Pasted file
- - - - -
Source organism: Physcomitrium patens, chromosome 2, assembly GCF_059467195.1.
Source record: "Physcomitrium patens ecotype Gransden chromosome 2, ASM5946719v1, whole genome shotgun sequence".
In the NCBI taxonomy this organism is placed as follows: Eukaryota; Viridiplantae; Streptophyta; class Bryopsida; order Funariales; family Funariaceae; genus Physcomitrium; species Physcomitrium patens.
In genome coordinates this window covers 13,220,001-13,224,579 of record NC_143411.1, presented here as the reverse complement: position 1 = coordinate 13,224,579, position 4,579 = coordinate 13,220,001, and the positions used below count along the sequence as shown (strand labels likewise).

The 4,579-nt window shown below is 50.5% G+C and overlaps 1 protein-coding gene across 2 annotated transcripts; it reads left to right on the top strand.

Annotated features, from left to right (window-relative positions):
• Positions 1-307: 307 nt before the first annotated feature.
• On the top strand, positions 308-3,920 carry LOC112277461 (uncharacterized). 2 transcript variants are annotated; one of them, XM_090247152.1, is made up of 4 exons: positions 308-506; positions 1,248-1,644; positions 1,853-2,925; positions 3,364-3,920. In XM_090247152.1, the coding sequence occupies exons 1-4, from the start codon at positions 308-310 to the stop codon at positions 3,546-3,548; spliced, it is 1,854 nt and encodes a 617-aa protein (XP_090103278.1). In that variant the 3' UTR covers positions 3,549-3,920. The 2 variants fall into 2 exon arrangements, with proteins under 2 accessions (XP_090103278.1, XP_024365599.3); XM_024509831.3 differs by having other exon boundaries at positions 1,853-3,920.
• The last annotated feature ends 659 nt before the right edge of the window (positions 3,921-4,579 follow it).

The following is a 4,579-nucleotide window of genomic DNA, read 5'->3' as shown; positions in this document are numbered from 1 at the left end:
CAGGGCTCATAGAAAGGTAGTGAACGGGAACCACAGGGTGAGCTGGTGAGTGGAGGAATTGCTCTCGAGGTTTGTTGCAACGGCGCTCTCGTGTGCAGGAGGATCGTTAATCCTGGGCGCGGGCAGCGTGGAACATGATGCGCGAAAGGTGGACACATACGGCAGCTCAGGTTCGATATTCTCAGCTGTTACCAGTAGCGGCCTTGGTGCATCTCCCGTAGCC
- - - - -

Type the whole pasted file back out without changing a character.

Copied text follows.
Source organism: Physcomitrium patens, chromosome 2, assembly GCF_059467195.1.
Source record: "Physcomitrium patens ecotype Gransden chromosome 2, ASM5946719v1, whole genome shotgun sequence".
In the NCBI taxonomy this organism is placed as follows: Eukaryota; Viridiplantae; Streptophyta; class Bryopsida; order Funariales; family Funariaceae; genus Physcomitrium; species Physcomitrium patens.
In genome coordinates this window covers 13,220,001-13,224,579 of record NC_143411.1, presented here as the reverse complement: position 1 = coordinate 13,224,579, position 4,579 = coordinate 13,220,001, and the positions used below count along the sequence as shown (strand labels likewise).

The 4,579-nt window shown below is 50.5% G+C and overlaps 1 protein-coding gene across 2 annotated transcripts; it reads left to right on the top strand.

Annotated features, from left to right (window-relative positions):
• Positions 1-307: 307 nt before the first annotated feature.
• On the top strand, positions 308-3,920 carry LOC112277461 (uncharacterized). 2 transcript variants are annotated; one of them, XM_090247152.1, is made up of 4 exons: positions 308-506; positions 1,248-1,644; positions 1,853-2,925; positions 3,364-3,920. In XM_090247152.1, the coding sequence occupies exons 1-4, from the start codon at positions 308-310 to the stop codon at positions 3,546-3,548; spliced, it is 1,854 nt and encodes a 617-aa protein (XP_090103278.1). In that variant the 3' UTR covers positions 3,549-3,920. The 2 variants fall into 2 exon arrangements, with proteins under 2 accessions (XP_090103278.1, XP_024365599.3); XM_024509831.3 differs by having other exon boundaries at positions 1,853-3,920.
• The last annotated feature ends 659 nt before the right edge of the window (positions 3,921-4,579 follow it).

The following is a 4,579-nucleotide window of genomic DNA, read 5'->3' as shown; positions in this document are numbered from 1 at the left end:
CAGGGCTCATAGAAAGGTAGTGAACGGGAACCACAGGGTGAGCTGGTGAGTGGAGGAATTGCTCTCGAGGTTTGTTGCAACGGCGCTCTCGTGTGCAGGAGGATCGTTAATCCTGGGCGCGGGCAGCGTGGAACATGATGCGCGAAAGGTGGACACATACGGCAGCTCAGGTTCGATATTCTCAGCTGTTACCAGTAGCGGCCTTGGTGCATCTCCCGTAGCC